Mike Sunnucks: A lot of the business folks got behind prop 100 last year, earlier this year and changed whether they were going to get a jobs bill out of it. They're going to expect at some point from the governor and they're argument is we need to change some of the our taxes to attract solar companies to cut our property taxes on the commercial side to be competitive with the other states and big companies like Intel and Honeywell and those types so you'll see a lot of proposals out there, but I think Republicans won't get behind, these are temporary cuts.

Dennis Welch: Again, I can't overemphasize with so many new face, it's hard to tell what ideas they're serious about and what ideas they're going to get behind and float out there.

Ted Simons: That's the job of a leadership position and that's with Russell Pearce. He's got folks mumbling and not happy with certain things he's doing. Is he going to be able to herd that particular group of cats?

Kathleen Ingley: No, a lot of people are wondering because he sees himself as the Tea Party Senate President. That’s how he signed a memo. And I don't think everyone down there is a Tea Party person. There's a theory once you have a comfortable majority, you actually don't have comfort. Because then people are -- they're sort of going off on their own. They feel like they can go off the reservation. You can't say your vote is the one that counts. If I don't get it, we're out of luck. No, that doesn't count, but then you have to herd people.

Dennis Welch: I think the comments and statements he's made, particularly riled up and concerned people within his caucus. When he signed a memo as the Tea Party President. I talked to one senator, well, he needs to remember it was a Republican caucus that elected him. That goes to the point, you got to remember who you are. And where you're at and some people don't want to identify themselves as a tea party candidate down there. So --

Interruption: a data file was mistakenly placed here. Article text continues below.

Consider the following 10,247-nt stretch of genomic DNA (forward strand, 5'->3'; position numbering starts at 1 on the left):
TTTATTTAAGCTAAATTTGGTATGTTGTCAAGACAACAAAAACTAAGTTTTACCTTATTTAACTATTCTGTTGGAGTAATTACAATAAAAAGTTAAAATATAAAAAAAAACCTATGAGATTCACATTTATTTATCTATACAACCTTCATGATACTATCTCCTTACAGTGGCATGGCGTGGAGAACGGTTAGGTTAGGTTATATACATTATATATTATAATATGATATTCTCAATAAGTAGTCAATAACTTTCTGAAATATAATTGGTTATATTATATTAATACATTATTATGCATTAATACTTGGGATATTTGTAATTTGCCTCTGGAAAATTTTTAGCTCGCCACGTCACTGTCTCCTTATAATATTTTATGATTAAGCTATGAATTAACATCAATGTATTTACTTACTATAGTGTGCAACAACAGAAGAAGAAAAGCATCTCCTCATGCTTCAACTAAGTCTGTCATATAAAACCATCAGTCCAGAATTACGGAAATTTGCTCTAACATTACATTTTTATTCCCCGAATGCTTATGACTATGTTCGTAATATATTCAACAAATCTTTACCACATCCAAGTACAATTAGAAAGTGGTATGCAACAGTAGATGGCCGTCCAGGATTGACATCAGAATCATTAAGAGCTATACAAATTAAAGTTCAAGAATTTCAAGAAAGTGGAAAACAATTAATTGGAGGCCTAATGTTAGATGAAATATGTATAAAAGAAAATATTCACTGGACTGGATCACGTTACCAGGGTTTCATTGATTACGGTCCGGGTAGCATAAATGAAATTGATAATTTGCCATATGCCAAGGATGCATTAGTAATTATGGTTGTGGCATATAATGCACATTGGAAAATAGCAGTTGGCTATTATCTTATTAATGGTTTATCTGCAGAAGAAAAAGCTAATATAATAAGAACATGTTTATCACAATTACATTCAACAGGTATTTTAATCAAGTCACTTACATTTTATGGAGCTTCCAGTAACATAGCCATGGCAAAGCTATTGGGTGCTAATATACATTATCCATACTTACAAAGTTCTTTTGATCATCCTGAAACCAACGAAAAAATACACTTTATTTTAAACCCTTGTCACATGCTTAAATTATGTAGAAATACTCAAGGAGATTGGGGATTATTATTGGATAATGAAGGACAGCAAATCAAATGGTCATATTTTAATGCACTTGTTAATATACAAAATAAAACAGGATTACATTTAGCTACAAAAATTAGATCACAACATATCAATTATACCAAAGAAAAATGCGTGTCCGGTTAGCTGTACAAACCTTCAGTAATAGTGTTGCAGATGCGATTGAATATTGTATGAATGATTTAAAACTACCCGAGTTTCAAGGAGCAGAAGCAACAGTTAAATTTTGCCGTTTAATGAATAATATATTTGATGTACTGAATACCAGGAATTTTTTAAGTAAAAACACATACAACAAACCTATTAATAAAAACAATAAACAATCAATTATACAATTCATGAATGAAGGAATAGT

Mike Sunnucks: I think the Tea Party is the major player down here. Next year. Because it'll decide how populace they'll be and whether they'll go for the back-room deems. The business guys always try to get the tax cuts in and save spending programs and -- we're not going to play that game. The think the dynamic is going to be different. There's no Carolyn Allen and it was always her who was for the going to be at the vote or not vote for the budget and that changed things.

Dennis Welch: There's a few people you can look at more moderated but, you know, you need 16 to get anything through that chamber and now you're at 21. You can lose five people? Four or five people? And still pass anything you want down there. To the point that the tea party is the key one, it is down there. They created a new committee they announced today. It's called the Committee on Border Security, Federalism and Sovereignty. And you can only imagine what kind of political theater they're going to use authorize that and the Tea Party Anthems are going to play out.

Ted Simons: How about something like that -- how will something like that play when there's so many other things to worry about. This sort of effort? Is this something that the voters look at and go, oh, that's what we want, that's what we're looking for?

Kathleen Ingley: We did see when people are anxious, they want simple answers, so that's my feeling why one reason is S.B. 1070 was so popular. It seemed like a simple answer. Blame everything on illegal immigration. But as they tackle the budget, people will figure out, wait a minute, my kid's classroom, all of a sudden, 40 kids in the classroom. Or whatever happens in classrooms. More than 50% of all births in Arizona are funded by AHCCCS. This means that people you know, they or their kids are using AHCCCS and if that gets cut people are going to start feeling it and think this is a little superfluous. We had a great observation from someone on our staff, the answer to -- the question was, this state enacted S.B. 1070, an anti-immigration bill, and it was Arizona. And she observed, wait a minute, what happened to the days when they knew us as the Grand Canyon State?

Ted Simons: That brings to mind the issue of the business community and tourism and business and folks that are -- the movers and shakers, if will you. Where are they right now? Are they hanging back? Where are they?

Mike Sunnucks: They're almost as inconsistent as our own voters bus they don't want AHCCCS to get cut or K-12 or universities or the cities, they want quality of life. The spenders, as they're called. But also want low taxes because they want businesses to come and expand and how you do that is based on the tax rate. They want low taxes and want spending and it's a tough position because they're also a part of the Republican community here for the most part and have to have good relations with the legislature to do that so can't hammer them too much on the spending cuts and hope to get the tax breaks through.